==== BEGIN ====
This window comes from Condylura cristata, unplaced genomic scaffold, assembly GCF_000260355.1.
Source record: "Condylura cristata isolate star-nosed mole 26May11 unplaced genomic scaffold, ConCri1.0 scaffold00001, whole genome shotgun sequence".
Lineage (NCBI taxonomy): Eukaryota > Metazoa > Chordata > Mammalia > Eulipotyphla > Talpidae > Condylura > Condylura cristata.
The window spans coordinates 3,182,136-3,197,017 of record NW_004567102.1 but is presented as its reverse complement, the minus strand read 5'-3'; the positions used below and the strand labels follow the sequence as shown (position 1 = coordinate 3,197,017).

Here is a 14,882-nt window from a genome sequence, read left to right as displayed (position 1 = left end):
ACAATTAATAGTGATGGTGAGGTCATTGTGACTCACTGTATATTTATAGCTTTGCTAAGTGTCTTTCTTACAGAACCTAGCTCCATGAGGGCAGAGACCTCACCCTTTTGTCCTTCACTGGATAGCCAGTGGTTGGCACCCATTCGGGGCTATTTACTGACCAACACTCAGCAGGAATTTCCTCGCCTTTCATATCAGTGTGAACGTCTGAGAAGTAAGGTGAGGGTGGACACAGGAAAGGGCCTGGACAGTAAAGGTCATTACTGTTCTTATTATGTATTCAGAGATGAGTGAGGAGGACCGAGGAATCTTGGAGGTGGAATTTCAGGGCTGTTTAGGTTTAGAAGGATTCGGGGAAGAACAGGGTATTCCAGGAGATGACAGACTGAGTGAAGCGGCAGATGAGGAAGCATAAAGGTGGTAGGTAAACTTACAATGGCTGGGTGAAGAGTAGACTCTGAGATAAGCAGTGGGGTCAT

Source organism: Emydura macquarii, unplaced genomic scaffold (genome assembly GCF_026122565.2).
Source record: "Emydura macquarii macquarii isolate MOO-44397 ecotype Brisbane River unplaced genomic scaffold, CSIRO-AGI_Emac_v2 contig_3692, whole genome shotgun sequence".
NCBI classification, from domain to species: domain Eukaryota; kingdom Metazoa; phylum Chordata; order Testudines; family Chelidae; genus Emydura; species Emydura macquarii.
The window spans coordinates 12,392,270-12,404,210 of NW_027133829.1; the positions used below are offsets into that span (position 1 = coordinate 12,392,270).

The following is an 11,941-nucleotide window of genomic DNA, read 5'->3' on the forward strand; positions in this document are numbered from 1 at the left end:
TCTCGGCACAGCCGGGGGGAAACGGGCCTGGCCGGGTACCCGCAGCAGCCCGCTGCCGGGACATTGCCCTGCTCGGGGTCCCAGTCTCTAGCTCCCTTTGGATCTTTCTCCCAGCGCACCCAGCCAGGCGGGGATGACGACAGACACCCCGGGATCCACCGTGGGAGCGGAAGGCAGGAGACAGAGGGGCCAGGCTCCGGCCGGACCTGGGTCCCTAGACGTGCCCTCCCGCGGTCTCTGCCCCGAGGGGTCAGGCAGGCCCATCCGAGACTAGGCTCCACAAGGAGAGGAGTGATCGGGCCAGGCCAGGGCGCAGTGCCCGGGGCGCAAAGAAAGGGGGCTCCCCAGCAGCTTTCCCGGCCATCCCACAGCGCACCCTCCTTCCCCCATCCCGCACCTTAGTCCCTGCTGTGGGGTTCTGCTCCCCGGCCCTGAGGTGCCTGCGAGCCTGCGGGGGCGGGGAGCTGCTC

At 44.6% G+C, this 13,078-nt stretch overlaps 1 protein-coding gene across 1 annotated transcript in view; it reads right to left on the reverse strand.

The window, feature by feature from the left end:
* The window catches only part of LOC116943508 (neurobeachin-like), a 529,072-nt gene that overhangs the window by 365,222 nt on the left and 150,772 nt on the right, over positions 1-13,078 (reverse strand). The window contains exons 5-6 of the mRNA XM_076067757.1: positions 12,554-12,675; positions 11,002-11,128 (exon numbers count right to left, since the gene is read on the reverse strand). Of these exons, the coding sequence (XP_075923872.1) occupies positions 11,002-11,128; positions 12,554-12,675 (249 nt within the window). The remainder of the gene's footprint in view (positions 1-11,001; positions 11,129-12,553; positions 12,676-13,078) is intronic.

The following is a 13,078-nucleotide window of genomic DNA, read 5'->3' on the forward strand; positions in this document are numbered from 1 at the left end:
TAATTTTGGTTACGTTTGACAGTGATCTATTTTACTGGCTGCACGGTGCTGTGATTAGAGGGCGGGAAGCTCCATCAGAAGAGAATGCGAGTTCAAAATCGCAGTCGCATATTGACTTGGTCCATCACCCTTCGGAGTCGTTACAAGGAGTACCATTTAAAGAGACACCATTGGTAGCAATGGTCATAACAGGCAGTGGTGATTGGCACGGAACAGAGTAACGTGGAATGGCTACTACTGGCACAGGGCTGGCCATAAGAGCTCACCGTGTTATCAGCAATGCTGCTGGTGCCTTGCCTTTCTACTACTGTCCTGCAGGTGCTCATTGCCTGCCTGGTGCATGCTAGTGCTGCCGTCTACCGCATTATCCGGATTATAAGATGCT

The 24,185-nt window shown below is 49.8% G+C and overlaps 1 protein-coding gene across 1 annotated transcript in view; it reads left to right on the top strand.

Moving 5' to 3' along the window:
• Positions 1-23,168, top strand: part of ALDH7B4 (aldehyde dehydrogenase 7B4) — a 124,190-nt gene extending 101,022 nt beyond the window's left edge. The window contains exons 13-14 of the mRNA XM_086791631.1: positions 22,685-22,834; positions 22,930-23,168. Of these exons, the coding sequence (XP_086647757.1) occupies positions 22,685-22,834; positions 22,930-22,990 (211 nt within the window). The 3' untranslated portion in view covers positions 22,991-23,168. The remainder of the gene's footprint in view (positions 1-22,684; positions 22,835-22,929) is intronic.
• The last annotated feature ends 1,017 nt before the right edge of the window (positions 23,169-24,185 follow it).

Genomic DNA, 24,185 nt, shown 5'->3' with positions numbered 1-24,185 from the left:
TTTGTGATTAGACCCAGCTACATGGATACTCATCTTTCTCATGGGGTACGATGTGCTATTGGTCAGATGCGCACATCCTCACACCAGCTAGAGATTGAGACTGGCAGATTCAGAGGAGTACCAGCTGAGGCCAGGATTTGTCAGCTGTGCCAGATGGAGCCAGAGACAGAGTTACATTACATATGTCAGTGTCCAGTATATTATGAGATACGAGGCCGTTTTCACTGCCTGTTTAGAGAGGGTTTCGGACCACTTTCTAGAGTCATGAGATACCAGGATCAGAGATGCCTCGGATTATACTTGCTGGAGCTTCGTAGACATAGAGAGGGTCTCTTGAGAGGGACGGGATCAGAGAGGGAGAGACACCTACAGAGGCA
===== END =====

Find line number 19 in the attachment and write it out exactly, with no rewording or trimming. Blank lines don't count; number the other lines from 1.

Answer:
Moving 5' to 3' along the window: